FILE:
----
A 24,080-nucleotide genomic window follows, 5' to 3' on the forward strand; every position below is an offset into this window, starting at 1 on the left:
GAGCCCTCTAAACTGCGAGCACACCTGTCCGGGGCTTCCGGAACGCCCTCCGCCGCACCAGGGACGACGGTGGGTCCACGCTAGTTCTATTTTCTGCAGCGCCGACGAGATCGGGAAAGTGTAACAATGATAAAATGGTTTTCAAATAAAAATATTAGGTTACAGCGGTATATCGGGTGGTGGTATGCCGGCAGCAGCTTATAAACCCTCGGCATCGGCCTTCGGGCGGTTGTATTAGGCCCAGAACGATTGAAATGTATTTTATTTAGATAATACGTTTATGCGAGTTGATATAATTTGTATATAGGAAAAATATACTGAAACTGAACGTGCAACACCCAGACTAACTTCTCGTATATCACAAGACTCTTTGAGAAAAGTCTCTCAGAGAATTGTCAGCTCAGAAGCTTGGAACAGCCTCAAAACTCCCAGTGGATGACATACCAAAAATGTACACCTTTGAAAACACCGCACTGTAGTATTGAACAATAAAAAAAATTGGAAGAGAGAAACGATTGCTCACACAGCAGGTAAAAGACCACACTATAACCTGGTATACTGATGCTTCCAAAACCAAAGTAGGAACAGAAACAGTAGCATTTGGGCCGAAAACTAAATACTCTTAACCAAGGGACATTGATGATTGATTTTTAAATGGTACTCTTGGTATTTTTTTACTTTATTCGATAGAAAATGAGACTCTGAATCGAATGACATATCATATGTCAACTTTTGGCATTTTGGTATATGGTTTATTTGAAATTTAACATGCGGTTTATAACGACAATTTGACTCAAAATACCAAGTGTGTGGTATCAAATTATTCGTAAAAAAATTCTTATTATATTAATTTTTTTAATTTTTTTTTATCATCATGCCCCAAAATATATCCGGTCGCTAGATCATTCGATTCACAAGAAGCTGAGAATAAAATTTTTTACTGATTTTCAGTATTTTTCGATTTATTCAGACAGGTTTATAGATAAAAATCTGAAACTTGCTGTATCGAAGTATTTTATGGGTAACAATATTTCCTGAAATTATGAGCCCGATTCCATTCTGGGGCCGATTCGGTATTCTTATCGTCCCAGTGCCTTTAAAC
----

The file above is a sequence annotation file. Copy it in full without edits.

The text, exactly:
A 24,080-nucleotide genomic window follows, 5' to 3' on the forward strand; every position below is an offset into this window, starting at 1 on the left:
GAGCCCTCTAAACTGCGAGCACACCTGTCCGGGGCTTCCGGAACGCCCTCCGCCGCACCAGGGACGACGGTGGGTCCACGCTAGTTCTATTTTCTGCAGCGCCGACGAGATCGGGAAAGTGTAACAATGATAAAATGGTTTTCAAATAAAAATATTAGGTTACAGCGGTATATCGGGTGGTGGTATGCCGGCAGCAGCTTATAAACCCTCGGCATCGGCCTTCGGGCGGTTGTATTAGGCCCAGAACGATTGAAATGTATTTTATTTAGATAATACGTTTATGCGAGTTGATATAATTTGTATATAGGAAAAATATACTGAAACTGAACGTGCAACACCCAGACTAACTTCTCGTATATCACAAGACTCTTTGAGAAAAGTCTCTCAGAGAATTGTCAGCTCAGAAGCTTGGAACAGCCTCAAAACTCCCAGTGGATGACATACCAAAAATGTACACCTTTGAAAACACCGCACTGTAGTATTGAACAATAAAAAAAATTGGAAGAGAGAAACGATTGCTCACACAGCAGGTAAAAGACCACACTATAACCTGGTATACTGATGCTTCCAAAACCAAAGTAGGAACAGAAACAGTAGCATTTGGGCCGAAAACTAAATACTCTTAACCAAGGGACATTGATGATTGATTTTTAAATGGTACTCTTGGTATTTTTTTACTTTATTCGATAGAAAATGAGACTCTGAATCGAATGACATATCATATGTCAACTTTTGGCATTTTGGTATATGGTTTATTTGAAATTTAACATGCGGTTTATAACGACAATTTGACTCAAAATACCAAGTGTGTGGTATCAAATTATTCGTAAAAAAATTCTTATTATATTAATTTTTTTAATTTTTTTTTATCATCATGCCCCAAAATATATCCGGTCGCTAGATCATTCGATTCACAAGAAGCTGAGAATAAAATTTTTTACTGATTTTCAGTATTTTTCGATTTATTCAGACAGGTTTATAGATAAAAATCTGAAACTTGCTGTATCGAAGTATTTTATGGGTAACAATATTTCCTGAAATTATGAGCCCGATTCCATTCTGGGGCCGATTCGGTATTCTTATCGTCCCAGTGCCTTTAAAC